Your cat’s teeth should last a lifetime. Just a minute or two a day spent brushing your cat’s teeth can keep him healthy and save you time and money at your veterinarian’s office.
Signs of feline dental disease. Symptoms of dental disease include bad breath, red or inflamed gums, yellow-brown tartar and drooling. If your cat is showing any of these symptoms, take him to his vet immediately.
At-home dental care. When it comes to caring for your cat’s teeth at home, veterinary dental specialists say brushing every day is the best way to avoid dental disease. Plaque forms daily on your cat’s teeth and if you do not remove it as it builds up, it can mineralize and turn to concrete-hard tartar.
Once tartar forms, it cannot be loosened with a toothbrush, so your veterinarian will have to put your cat under anesthesia to remove it. Tartar can lead to periodontal disease and gingivitis. Worse still, an oral infection can spread to other organs, including the lungs, heart, liver and kidneys.
What you’ll need
Toothbrush. You cannot use a regular toothbrush or toothpaste. Your toothbrush, even a child’s size brush, will be much too large for your cat’s mouth.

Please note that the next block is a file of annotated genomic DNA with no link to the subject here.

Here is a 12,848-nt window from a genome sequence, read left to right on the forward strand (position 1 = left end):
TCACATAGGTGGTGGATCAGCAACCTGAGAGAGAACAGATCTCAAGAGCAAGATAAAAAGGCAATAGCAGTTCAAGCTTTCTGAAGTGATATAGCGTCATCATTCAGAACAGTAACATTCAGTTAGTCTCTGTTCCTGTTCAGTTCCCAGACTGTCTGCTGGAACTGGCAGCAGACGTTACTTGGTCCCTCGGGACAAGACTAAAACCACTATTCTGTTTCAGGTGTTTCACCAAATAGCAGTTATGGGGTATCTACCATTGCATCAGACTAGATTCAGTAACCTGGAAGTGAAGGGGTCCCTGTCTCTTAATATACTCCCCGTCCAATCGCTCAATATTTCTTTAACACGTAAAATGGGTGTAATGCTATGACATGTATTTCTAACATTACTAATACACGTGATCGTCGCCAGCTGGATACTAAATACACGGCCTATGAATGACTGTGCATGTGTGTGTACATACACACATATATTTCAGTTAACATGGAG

Toothpaste. Your toothpaste contains fluoride which can be toxic to your cat and the flavor may be far too strong for his sensitive mouth. Toothpaste for cats is available in a variety of cat-friendly flavors such as beef, seafood, malt or chicken.
Rules for smart tooth-brushing
Start early. You must get your cat accustomed to brushing when she is very young so that dental hygiene will be natural part of her life.
Start slowly. The first few times you brush your cat’s teeth, you may find it a bit tricky. Approach your cat slowly and calmly. It usually takes about a three-week training period for your cat to adjust.
Follow these steps when you are ready to begin:
- Begin by simply massaging your cat’s neck and mouth area.
- The next time you approach your cat, massage his gums with the kitty toothpaste or let him lick it off of the toothbrush.
- Once your cat becomes comfortable with this procedure, advance to brushing her front teeth with your finger and then moving on to using the cat toothbrush.
- It should only take about a total of 40 seconds to brush your cat’s teeth; the key is to be gentle and quick.
Your cat’s overall well-being will be greatly enhanced if you take these simple steps to tend to his dental health needs.